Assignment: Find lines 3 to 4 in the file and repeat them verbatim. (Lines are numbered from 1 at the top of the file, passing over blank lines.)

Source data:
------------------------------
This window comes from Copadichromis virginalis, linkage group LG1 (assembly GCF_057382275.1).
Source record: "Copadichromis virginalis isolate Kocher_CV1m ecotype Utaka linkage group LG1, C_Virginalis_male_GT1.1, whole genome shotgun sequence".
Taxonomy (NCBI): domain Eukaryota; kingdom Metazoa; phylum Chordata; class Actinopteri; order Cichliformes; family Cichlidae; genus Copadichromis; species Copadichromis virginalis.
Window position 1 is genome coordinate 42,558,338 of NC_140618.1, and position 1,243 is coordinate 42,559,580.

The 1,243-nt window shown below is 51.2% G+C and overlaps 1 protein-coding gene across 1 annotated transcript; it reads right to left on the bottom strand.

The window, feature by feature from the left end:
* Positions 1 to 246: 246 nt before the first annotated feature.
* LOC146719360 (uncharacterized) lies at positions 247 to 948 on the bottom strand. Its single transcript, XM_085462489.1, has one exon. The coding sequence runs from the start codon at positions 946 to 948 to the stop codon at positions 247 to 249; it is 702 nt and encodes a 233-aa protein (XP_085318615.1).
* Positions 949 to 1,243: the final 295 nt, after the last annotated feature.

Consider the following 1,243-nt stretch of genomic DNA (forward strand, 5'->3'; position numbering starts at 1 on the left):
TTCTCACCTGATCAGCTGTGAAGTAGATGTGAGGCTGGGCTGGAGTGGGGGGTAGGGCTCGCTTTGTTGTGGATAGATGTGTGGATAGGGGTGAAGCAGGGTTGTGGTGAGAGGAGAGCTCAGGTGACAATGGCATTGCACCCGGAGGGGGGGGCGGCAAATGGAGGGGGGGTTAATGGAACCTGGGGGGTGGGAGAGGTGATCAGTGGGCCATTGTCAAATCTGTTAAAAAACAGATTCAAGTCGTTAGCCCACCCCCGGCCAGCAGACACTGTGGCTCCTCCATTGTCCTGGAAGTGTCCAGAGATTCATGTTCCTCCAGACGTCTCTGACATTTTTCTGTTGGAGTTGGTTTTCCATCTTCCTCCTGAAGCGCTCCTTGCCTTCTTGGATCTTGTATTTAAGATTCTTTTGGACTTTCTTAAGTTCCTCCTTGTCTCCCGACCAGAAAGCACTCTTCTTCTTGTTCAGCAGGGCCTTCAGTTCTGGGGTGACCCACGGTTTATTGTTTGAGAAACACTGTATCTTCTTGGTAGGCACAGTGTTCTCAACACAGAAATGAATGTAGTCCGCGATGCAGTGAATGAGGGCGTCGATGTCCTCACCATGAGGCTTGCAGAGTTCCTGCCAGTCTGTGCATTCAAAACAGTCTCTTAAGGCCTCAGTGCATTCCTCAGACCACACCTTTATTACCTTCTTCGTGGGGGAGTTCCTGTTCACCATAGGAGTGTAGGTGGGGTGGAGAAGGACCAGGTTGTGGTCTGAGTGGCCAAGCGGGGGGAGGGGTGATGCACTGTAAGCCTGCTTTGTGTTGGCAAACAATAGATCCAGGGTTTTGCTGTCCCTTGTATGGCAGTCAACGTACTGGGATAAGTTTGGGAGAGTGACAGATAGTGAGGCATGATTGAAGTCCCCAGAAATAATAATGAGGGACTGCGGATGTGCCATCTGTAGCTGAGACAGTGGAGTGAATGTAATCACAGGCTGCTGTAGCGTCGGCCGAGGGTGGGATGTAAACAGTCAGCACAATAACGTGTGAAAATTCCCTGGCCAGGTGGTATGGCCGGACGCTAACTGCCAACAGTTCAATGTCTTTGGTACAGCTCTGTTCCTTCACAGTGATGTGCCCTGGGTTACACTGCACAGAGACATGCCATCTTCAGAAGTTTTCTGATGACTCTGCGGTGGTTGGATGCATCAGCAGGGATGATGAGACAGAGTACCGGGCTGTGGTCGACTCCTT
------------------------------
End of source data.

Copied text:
Taxonomy (NCBI): domain Eukaryota; kingdom Metazoa; phylum Chordata; class Actinopteri; order Cichliformes; family Cichlidae; genus Copadichromis; species Copadichromis virginalis.
Window position 1 is genome coordinate 42,558,338 of NC_140618.1, and position 1,243 is coordinate 42,559,580.